Version: November 2018
The following guidelines have been developed to address approved foreign travel situations where standard lodging and expense reimbursements are not appropriate because of an extended length of stay. These procedures are intended to supplement the Sponsored Research Guidelines for Travel Paid by External Grants, the CAS Associate Dean’s Office Guidelines for Junior Faculty Start-up Funds, and the Office of Business & Finance Travel and Entertainment policies. These guidelines apply to extended travel outside of the United States.
All travel to be paid or reimbursed by Lewis & Clark or an external grant must be justified in writing, approved in advance, and commensurate with the approved budget. Further, business expenses may not be charged unless they are necessary and reasonable, allowable, and allocable to a specific project or account. Travelers are expected to seek long‐term accommodations when it is reasonable and cost effective to do so. Personal travel expenses are never reimbursable (e.g., for a family member/companion or for personal time spent on vacation). It is the traveler’s responsibility to justify the travel, and fully document any business expenses claimed for reimbursement (e.g., receipts, logbook, detailed itinerary and/or business agenda).
Extended Foreign Travel
The following guidelines for travel outside of the United States are based on Internal Revenue Service (IRS) Publication 463. In short, if you travel outside of the U.S. for an approved business purpose, you meet the aforementioned guidelines, and you spend the entire time on business activities, all of your reasonable and allowable travel expenses (lodging, transportation, subsistence) are reimbursable. If international travel involves both business and personal activities, your trip will only be considered entirely for business if one or more of the following apply:
- You didn’t have substantial control over arranging the trip.
- You were outside of the United States for a week or less. One week means seven days; don’t count the day you leave the U.S., but do count the day you return.
- You were outside of the U.S. for more than a week, but you spent less than 25% of your time on non-business activities (see below on how to calculate).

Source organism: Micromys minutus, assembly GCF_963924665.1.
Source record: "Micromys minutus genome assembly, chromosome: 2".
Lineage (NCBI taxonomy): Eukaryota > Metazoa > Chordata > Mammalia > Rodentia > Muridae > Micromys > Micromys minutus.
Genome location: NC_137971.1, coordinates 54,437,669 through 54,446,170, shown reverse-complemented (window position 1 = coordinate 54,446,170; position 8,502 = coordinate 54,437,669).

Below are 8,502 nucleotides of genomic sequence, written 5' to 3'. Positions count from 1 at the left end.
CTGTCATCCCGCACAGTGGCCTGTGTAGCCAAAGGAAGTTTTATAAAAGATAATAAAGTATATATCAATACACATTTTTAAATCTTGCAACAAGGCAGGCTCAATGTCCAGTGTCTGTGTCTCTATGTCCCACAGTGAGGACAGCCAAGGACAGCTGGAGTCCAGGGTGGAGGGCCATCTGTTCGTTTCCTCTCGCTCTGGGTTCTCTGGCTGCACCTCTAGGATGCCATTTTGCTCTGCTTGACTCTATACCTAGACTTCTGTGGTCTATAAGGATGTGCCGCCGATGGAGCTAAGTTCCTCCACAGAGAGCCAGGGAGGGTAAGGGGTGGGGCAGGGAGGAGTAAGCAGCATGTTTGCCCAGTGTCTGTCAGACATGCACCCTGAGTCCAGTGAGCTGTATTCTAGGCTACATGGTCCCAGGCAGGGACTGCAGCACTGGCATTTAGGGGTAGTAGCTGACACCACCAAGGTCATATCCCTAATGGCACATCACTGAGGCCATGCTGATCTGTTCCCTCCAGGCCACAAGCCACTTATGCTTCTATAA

- You can establish that a personal vacation wasn’t a major consideration in planning your trip.
Combining Personal and Business Travel Outside the U.S.
In some situations adding personal travel onto business travel may be acceptable, however, there are documentation requirements in doing so. If your approved foreign travel is for more than one week, please refer to the following rules and requirements:
Counting weekends and holidays:
Count weekends, holidays, and other necessary standby days as business days if they fall between business days. However, if they follow your business activity and you remain at your business destination for non-business reasons, or if you arrive early at your business destination for non-business reasons, don’t count them as business days.
Distinguishing between personal and business time:
Determine your departure and return dates, and consider the activities for each day outside of the United States. If more than 25% of the international travel is personal, the percentage of travel expenses that is determined to be personal will not be reimbursed by the College. For example, if 30% of a traveler’s foreign travel is personal, the traveler must pay for 30% of his/her airfare (except where personal days are solely at the beginning or end of the trip in which case airfare will be reimbursed based upon the explanation below) and 30% of his/her long-term accommodations. Further, the charging of subsistence expenses (per diem) is allowable only for those days considered business days per above.
Adding personal days at the beginning or end of your foreign business travel:
Document the full length of the trip and prorate (as detailed above) so that only the business travel costs incurred will be reimbursed. Alternatively, if a flight was taken, a comparison quote may be included that shows the cost of the flight without any personal time included. The traveler will be reimbursed for the less expensive of the two flights. Comparison flights should be for reasonably similar flight times and for the same fare class.
Documenting business activities in a foreign country:
Provide a daily activity log for non-conference related business For example:
- Saturday-Sunday, June 16-17: travel to UK
- Monday, June 18: met with Dr. X and Dr. Y at Oxford to discuss NSF grant XYZ.
- Tuesday, June 19: met with Dr. X at Oxford to discuss NSF grant XYZ.
- Wednesday, June 20: Gave Lecture at Oxford on NSF grant XYZ.
- Thursday, June 21: Research in library at Oxford w/Postdoc collaborating on project XYZ.
- Friday, June 22: Met w/Research Participants for XYZ project.
- June 23-24: personal days
- June 25: return travel to Portland
Adjusted per diem for extended foreign travel:
If a traveler is able to stay in long term accommodations, it may be appropriate for a grant or startup fund to cover eligible increased costs of extended foreign travel. Although Lewis & Clark does not utilize an international per diem rate, if a traveler’s accommodations include a kitchen, a maximum daily living adjustment of half (50%) of the College’s domestic per diem is standard practice. Currently (11/2018) this means that a traveler who is staying in an apartment in a foreign country may claim up to US$25 per business day for meals/incidentals, or up to US$30 for areas that are higher cost. Refer to the Office for Business & Finance website for updated per diem rates. The per diem reimbursed must be reduced by the value of the any furnished meal.